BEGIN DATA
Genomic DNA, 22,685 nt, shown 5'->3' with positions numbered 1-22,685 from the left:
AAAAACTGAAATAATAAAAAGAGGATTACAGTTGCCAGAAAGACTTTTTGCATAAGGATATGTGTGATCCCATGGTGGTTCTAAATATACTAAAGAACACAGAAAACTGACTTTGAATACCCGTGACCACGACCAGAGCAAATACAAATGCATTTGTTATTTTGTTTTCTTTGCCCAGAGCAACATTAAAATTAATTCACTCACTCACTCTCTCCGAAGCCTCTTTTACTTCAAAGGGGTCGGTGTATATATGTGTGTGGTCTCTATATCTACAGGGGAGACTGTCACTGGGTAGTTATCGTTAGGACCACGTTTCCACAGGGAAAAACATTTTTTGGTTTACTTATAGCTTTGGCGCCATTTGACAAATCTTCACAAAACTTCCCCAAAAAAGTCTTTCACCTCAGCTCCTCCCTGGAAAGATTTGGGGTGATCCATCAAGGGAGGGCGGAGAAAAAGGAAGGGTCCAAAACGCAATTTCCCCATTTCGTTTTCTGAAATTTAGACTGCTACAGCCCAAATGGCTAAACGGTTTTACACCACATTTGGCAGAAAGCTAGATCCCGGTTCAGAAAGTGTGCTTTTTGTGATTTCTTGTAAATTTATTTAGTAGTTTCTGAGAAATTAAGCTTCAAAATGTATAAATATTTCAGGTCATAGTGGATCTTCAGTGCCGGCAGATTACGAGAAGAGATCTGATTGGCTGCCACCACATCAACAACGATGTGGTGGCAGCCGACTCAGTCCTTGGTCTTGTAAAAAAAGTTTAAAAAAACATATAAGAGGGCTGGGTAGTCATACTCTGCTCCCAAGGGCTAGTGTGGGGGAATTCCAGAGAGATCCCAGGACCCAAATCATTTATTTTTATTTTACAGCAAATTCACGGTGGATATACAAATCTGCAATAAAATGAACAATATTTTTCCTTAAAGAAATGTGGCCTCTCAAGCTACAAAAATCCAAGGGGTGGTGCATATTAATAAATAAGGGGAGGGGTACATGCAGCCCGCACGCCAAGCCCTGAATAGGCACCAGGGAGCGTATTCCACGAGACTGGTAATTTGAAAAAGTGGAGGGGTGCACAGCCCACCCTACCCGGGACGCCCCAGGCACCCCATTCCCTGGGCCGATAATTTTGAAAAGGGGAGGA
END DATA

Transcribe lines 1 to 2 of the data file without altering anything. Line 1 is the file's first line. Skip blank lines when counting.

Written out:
Genomic DNA, 22,685 nt, shown 5'->3' with positions numbered 1-22,685 from the left:
AAAAACTGAAATAATAAAAAGAGGATTACAGTTGCCAGAAAGACTTTTTGCATAAGGATATGTGTGATCCCATGGTGGTTCTAAATATACTAAAGAACACAGAAAACTGACTTTGAATACCCGTGACCACGACCAGAGCAAATACAAATGCATTTGTTATTTTGTTTTCTTTGCCCAGAGCAACATTAAAATTAATTCACTCACTCACTCTCTCCGAAGCCTCTTTTACTTCAAAGGGGTCGGTGTATATATGTGTGTGGTCTCTATATCTACAGGGGAGACTGTCACTGGGTAGTTATCGTTAGGACCACGTTTCCACAGGGAAAAACATTTTTTGGTTTACTTATAGCTTTGGCGCCATTTGACAAATCTTCACAAAACTTCCCCAAAAAAGTCTTTCACCTCAGCTCCTCCCTGGAAAGATTTGGGGTGATCCATCAAGGGAGGGCGGAGAAAAAGGAAGGGTCCAAAACGCAATTTCCCCATTTCGTTTTCTGAAATTTAGACTGCTACAGCCCAAATGGCTAAACGGTTTTACACCACATTTGGCAGAAAGCTAGATCCCGGTTCAGAAAGTGTGCTTTTTGTGATTTCTTGTAAATTTATTTAGTAGTTTCTGAGAAATTAAGCTTCAAAATGTATAAATATTTCAGGTCATAGTGGATCTTCAGTGCCGGCAGATTACGAGAAGAGATCTGATTGGCTGCCACCACATCAACAACGATGTGGTGGCAGCCGACTCAGTCCTTGGTCTTGTAAAAAAAGTTTAAAAAAACATATAAGAGGGCTGGGTAGTCATACTCTGCTCCCAAGGGCTAGTGTGGGGGAATTCCAGAGAGATCCCAGGACCCAAATCATTTATTTTTATTTTACAGCAAATTCACGGTGGATATACAAATCTGCAATAAAATGAACAATATTTTTCCTTAAAGAAATGTGGCCTCTCAAGCTACAAAAATCCAAGGGGTGGTGCATATTAATAAATAAGGGGAGGGGTACATGCAGCCCGCACGCCAAGCCCTGAATAGGCACCAGGGAGCGTATTCCACGAGACTGGTAATTTGAAAAAGTGGAGGGGTGCACAGCCCACCCTACCCGGGACGCCCCAGGCACCCCATTCCCTGGGCCGATAATTTTGAAAAGGGGAGGA